He's in a sorry state. Splinters are snagging his trench coat, and it must have ripped somewhere because it drapes down his shoulders like it doesn't fit him. His vest is missing a top button, the sleeve of his white shirt is soaked in red from a bullet that grazed him in the arm and he must have been wiping whatever blood wasn't his on the leg of his tattered pants. From where Viktor stands, he can make out in the half-light a black eye, a swelling contusion on his cheek and a bloody nose similar to his cousin's, no doubt coupled with myriads other bruises and lacerations on the rest of his body. Only the fedora on his head seems relatively unscathed, save for the faint crimson splatter on the playing card he has tucked in the band.

He definitely looks like someone fresh out of a brawl, though not quite one that he has won.

Viktor was riding shotgun during the attack, with Calvin wordlessly relegated to the back seat. Viktor had thought he looked funny with that Tommy gun in his hands, like the world's smallest, most unconvincing hardass wannabe, and was curious to finally see how he carried himself in an actual gunfight. Between what he'd heard and what he'd seen, he honestly didn't know what to expect of him.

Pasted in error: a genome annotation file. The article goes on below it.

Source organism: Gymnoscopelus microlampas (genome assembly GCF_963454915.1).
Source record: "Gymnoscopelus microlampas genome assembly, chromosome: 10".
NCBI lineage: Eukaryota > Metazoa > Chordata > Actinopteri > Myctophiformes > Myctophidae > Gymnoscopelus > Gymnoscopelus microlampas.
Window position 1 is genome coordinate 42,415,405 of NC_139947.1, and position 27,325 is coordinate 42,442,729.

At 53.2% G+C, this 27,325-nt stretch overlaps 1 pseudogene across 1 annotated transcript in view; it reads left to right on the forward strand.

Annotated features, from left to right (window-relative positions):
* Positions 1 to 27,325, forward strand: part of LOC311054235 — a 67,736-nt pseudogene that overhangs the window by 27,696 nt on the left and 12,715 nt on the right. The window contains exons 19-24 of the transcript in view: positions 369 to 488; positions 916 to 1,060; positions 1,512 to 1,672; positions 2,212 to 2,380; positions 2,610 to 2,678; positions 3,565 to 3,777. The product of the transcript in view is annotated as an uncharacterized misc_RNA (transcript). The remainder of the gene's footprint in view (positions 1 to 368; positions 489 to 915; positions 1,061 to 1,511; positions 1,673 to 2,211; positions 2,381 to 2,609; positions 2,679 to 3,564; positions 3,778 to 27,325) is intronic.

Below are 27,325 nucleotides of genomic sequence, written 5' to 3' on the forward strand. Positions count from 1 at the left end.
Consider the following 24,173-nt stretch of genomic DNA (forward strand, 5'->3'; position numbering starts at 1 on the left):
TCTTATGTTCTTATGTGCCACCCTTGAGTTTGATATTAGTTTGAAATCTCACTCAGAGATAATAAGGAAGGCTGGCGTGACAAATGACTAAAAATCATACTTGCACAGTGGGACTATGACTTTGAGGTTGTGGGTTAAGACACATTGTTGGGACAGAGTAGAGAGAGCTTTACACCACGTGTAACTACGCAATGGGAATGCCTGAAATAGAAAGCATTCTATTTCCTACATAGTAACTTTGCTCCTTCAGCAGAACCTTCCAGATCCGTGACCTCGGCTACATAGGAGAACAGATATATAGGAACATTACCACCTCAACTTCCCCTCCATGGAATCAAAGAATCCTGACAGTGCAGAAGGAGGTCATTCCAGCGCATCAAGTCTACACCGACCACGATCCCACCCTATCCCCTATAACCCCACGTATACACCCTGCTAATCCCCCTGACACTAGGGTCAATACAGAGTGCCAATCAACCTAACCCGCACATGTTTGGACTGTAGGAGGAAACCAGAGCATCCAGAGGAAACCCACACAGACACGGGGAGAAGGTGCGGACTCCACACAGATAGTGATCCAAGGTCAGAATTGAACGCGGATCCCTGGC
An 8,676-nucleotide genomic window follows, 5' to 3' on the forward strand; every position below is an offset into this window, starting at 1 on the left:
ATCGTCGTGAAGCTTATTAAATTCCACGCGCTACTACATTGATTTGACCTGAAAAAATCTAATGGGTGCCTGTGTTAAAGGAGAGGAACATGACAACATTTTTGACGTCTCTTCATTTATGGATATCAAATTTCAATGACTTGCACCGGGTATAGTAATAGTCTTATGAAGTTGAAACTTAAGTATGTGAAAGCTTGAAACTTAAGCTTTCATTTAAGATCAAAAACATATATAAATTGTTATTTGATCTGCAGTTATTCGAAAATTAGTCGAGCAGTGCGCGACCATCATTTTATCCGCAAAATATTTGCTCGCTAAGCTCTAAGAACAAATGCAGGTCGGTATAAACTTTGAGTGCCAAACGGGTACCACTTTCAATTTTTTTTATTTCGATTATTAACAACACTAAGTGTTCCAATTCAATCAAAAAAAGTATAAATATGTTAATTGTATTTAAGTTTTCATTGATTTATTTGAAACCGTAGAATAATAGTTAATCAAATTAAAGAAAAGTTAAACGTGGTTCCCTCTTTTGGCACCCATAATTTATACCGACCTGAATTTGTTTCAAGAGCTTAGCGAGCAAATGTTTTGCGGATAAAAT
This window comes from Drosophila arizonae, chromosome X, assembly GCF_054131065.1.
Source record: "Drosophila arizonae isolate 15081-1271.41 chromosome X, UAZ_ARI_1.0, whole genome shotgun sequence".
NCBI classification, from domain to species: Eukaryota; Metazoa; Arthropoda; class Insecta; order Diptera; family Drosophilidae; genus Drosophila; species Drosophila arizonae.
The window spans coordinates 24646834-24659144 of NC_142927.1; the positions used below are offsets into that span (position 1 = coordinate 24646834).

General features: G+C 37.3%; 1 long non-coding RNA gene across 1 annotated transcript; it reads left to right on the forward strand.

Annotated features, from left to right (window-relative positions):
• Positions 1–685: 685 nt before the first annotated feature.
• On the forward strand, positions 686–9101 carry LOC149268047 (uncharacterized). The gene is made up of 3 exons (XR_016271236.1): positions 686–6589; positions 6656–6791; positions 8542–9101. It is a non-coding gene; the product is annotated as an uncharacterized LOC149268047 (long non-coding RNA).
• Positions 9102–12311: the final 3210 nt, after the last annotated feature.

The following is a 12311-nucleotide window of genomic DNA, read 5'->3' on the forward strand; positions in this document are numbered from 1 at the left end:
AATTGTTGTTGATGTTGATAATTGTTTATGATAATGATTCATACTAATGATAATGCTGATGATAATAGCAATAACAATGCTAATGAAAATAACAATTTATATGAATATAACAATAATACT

But then, during that brief moment after the crash while Viktor was still contemplating shooting the face off the careless driver at his side, Freckle hopped out of the car, slid across the rumpled hood and sprinted away towards the cabin. Viktor barely got his head out in time to see him shoot down a man at the other side of the door before he could swing it open and then leap through a window and out of sight, all without breaking his running pace.